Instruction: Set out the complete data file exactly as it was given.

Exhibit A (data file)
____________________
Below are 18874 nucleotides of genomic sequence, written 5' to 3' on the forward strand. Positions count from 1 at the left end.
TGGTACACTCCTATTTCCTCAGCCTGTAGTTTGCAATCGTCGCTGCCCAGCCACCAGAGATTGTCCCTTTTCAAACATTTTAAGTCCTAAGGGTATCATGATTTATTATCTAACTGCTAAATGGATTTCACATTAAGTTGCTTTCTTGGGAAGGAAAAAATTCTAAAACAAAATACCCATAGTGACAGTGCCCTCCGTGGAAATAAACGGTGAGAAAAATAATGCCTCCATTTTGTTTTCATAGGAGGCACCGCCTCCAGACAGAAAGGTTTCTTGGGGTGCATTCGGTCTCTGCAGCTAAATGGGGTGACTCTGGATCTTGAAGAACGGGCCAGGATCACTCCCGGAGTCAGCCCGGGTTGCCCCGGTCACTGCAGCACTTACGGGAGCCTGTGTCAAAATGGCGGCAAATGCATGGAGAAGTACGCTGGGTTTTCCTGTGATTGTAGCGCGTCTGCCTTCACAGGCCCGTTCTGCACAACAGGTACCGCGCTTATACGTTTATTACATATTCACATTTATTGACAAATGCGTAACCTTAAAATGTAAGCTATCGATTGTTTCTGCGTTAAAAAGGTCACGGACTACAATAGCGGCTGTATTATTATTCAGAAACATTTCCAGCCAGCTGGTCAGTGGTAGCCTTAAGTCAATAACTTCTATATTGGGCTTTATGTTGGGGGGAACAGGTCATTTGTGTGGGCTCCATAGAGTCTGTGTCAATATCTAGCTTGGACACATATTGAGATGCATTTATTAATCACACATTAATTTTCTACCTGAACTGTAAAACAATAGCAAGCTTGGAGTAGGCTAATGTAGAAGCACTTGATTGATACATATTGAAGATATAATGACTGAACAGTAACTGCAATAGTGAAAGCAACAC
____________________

Below are 18874 nucleotides of genomic sequence, written 5' to 3' on the forward strand. Positions count from 1 at the left end.
TGGTACACTCCTATTTCCTCAGCCTGTAGTTTGCAATCGTCGCTGCCCAGCCACCAGAGATTGTCCCTTTTCAAACATTTTAAGTCCTAAGGGTATCATGATTTATTATCTAACTGCTAAATGGATTTCACATTAAGTTGCTTTCTTGGGAAGGAAAAAATTCTAAAACAAAATACCCATAGTGACAGTGCCCTCCGTGGAAATAAACGGTGAGAAAAATAATGCCTCCATTTTGTTTTCATAGGAGGCACCGCCTCCAGACAGAAAGGTTTCTTGGGGTGCATTCGGTCTCTGCAGCTAAATGGGGTGACTCTGGATCTTGAAGAACGGGCCAGGATCACTCCCGGAGTCAGCCCGGGTTGCCCCGGTCACTGCAGCACTTACGGGAGCCTGTGTCAAAATGGCGGCAAATGCATGGAGAAGTACGCTGGGTTTTCCTGTGATTGTAGCGCGTCTGCCTTCACAGGCCCGTTCTGCACAACAGGTACCGCGCTTATACGTTTATTACATATTCACATTTATTGACAAATGCGTAACCTTAAAATGTAAGCTATCGATTGTTTCTGCGTTAAAAAGGTCACGGACTACAATAGCGGCTGTATTATTATTCAGAAACATTTCCAGCCAGCTGGTCAGTGGTAGCCTTAAGTCAATAACTTCTATATTGGGCTTTATGTTGGGGGGAACAGGTCATTTGTGTGGGCTCCATAGAGTCTGTGTCAATATCTAGCTTGGACACATATTGAGATGCATTTATTAATCACACATTAATTTTCTACCTGAACTGTAAAACAATAGCAAGCTTGGAGTAGGCTAATGTAGAAGCACTTGATTGATACATATTGAAGATATAATGACTGAACAGTAACTGCAATAGTGAAAGCAACAC